puthwuth said...

Two 'thats' in the first sentence. Aagh! Mea maxima cupla.

Mark Granier said...

George, I was going to quote that passage (re you being an arrival from Evilland) and offer a similar disclaimer to the one above. Your singing and shadow-boxing specimen is not at all representative: 'through-the- [smashed] looking-glass', as David says. Irish history/politics is indeed tangled and (at present) thoroughly depressing, but VERY few are sad enough to dwell in the glory-day fantasy fringes. Very sorry I couldn't get to the reading.

Totalfeckineejit said...

That penultimate paragraph may well apply to that particular poet, but really George it's really a bit much to apply it to the whole country! I'm sorry though that you had such a wretched time.

Anonymous said...

I know exactly what you mean.

When I first arrived there from Eviland, there were many occassions, on and off the Dublin poetry scene, when the 'british hmmph' crack (and often much worse) would be muttered or spoken in various degrees of volubility, in the general direction of my person, usually late on after a few drinks, with one Irish colleague in particular, who I could not avoid because they attended the same weekly poetry event - giving me a lot of jip about the various and many appalling crimes 'your country' had been responsible for and visited upon, poor old innocent Ireland of the 1000 welcomes.

This person was pleasant enough 99% of the time, but this aspect of their behaviour - unpredictable sweary outbursts and rants - was challenging to deal with, not only because I never knew when they would occur, but because there was also one aspect and manifestation of my britishness that I'd been unaware of and taken for granted when living in England, but when resident in Ireland, made one feel spiritually awkward and question who it is I really am.

This component of my English psyche, seemed not as culturally benign and intellectually harmless as one had previously thought - or rather, not thought of - because living in Britain, I'd never questioned it, as it is, de facto, part, parcel and at the heart (arguably) of what being an aspirational English person is all about.

In fact, it's fair to say, until shifting the focus of one's interest and concern to the Dublin poetry scene, I'd not apprehended, recognized or perceived the most obvious manifestation of this core, defining quality of Englishness that one need be outside of British society to cognize and fathom - uninfluenced by its source: the culturally encoded entightlement and certainty gene that I, being the child of Irish parents from the far West and South of that tragi-comic island adjacent to the heart of the last but one empire, had blithely assumed I did not possess, but which of course, we (English) (nearly) all do.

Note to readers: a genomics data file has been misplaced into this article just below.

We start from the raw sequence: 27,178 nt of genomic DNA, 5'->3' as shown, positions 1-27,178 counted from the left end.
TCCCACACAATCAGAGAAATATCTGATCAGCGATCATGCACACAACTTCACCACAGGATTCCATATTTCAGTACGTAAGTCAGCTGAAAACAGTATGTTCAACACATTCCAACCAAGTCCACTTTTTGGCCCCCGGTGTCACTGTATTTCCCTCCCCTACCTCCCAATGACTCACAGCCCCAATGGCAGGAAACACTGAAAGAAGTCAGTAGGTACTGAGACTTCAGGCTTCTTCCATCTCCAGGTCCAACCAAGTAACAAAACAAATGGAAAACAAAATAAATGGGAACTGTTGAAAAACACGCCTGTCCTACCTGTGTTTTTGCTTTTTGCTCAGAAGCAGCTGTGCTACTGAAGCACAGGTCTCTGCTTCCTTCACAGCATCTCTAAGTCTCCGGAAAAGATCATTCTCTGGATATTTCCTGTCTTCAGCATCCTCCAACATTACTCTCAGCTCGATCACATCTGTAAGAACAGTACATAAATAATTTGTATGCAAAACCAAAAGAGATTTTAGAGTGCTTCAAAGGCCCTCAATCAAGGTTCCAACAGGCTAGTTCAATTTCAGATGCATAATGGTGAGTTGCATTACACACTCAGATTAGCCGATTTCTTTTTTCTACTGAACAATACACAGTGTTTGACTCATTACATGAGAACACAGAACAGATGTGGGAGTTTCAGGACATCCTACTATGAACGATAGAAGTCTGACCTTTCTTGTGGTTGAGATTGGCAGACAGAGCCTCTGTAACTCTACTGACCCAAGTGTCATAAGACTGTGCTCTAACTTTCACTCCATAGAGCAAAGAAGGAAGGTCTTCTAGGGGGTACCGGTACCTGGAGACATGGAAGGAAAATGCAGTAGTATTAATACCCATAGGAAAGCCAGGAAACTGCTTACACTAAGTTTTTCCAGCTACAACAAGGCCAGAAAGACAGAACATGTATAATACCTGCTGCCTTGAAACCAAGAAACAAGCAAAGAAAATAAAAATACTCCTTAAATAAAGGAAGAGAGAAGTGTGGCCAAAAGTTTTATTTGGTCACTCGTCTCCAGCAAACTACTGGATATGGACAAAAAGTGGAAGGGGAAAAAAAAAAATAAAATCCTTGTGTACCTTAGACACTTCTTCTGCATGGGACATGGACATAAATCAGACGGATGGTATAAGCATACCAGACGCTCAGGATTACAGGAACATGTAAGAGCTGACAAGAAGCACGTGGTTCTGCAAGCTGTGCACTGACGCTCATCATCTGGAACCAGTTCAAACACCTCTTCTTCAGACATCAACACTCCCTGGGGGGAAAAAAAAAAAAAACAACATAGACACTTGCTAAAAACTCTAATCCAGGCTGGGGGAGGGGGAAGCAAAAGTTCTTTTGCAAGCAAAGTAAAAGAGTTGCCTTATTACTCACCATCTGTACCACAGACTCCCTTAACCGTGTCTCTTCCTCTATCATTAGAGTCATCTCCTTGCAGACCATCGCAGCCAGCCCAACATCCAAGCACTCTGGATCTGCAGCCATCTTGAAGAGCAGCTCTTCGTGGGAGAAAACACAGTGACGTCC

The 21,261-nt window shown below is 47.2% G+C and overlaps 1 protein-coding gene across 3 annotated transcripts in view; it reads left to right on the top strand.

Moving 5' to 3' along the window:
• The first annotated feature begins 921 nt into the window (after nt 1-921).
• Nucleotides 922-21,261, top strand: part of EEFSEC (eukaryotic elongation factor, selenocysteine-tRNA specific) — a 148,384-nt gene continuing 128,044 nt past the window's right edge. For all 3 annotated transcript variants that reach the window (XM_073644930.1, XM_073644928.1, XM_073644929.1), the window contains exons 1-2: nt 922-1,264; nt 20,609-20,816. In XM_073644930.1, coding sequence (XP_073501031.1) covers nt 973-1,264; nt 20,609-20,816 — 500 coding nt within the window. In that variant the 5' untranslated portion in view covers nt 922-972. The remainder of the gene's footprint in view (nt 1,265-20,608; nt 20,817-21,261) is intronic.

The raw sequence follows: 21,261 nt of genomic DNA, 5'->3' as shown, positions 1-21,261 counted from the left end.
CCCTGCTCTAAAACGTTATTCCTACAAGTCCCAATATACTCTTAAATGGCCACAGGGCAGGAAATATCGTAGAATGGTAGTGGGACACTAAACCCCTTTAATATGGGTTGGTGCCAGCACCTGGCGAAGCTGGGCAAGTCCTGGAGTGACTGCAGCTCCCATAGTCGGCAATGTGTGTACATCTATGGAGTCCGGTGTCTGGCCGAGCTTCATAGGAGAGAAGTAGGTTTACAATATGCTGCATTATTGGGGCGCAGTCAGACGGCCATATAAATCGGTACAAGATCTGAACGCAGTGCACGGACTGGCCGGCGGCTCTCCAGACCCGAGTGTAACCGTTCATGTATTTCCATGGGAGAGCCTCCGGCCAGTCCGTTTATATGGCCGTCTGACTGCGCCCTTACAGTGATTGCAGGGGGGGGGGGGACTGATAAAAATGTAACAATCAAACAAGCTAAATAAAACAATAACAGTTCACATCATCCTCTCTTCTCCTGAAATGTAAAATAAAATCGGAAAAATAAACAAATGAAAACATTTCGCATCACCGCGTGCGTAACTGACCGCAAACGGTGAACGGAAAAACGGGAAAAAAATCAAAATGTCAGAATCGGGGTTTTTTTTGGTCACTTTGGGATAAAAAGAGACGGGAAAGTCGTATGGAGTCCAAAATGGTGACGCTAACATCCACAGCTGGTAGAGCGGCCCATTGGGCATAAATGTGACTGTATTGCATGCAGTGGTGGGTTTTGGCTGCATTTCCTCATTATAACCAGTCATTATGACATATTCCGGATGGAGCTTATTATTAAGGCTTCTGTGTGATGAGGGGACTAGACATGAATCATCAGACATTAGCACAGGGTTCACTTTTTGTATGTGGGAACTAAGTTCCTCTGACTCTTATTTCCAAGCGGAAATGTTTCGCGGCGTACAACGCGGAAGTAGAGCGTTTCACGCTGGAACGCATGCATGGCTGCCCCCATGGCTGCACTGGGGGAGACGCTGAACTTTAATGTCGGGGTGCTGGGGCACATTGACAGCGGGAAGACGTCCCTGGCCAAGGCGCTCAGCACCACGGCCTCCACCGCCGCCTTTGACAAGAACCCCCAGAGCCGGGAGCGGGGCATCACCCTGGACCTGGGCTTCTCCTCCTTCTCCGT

Coirí Filíochta said...

Reared with four sisters on a musical diet of Irish crooners, showbands and republican ballads from the Wolfetones, the only children of Irish immigrants in a fervently patriotic cul-de-sac of a minor, unknown market-town in the mid NW of England - two competing and confusing public-private selves to make sense of; an English-but-not-English, you're not English, you're Irish mantra drummed into us by mother - one found it comforting to believe I was not really English (in the higher sense) of wanting to uphold and advocate what Her Highness and Majesty Queen Elizabeth is and represents, as the majority of one's fellow English overwhelmingly do.

However, when I arrived in Dublin, trying to ingratiate myself with the natives, I became immediately aware and accutely felt, this fundamental cultural difference. They looked the same, talk the same language, follow and support the same soccer clubs, and yet a singularly most-important and defining aspect of their culture, manifesting around me there, was the fact that the most influential cultural force forming identity and engineering social mobility in England, that one had absorbed growing up - God Save the Queen, jolly tolerant fair play, the whole one-route only to (la dee da) enoblement shtick - there, on and off the Dublin poetry scene, was not only absent, but that absence of a monarchist 'god save the queen' ethos, that has defined and binds us as English people for as long as the Irish claim it served as their incubus, presented me as an English person, with a hitherto, unexperienced and demanding set of challenges that took over three years to resolve.

Yes I was emotionally bullied by a miniscule and unrepresentitive faction in Dublin poetry, for the 'crime' of being English, but as Dave says, the prosecutors of this argument are not to be taken seriously, because the majority of under 40's and certainly under 35's now in the Republic, the post ceasefire, celtic cub generation, have had a totally different relationship with Britain than their parents. The trope of Paddy with a shovel, by their time, had been consigned to the past, as it was your Dermot Desmonds and the jet-set that were buying up England, during the formative years of the generation whose responsibility it is to clear up after Biffo & Bertie.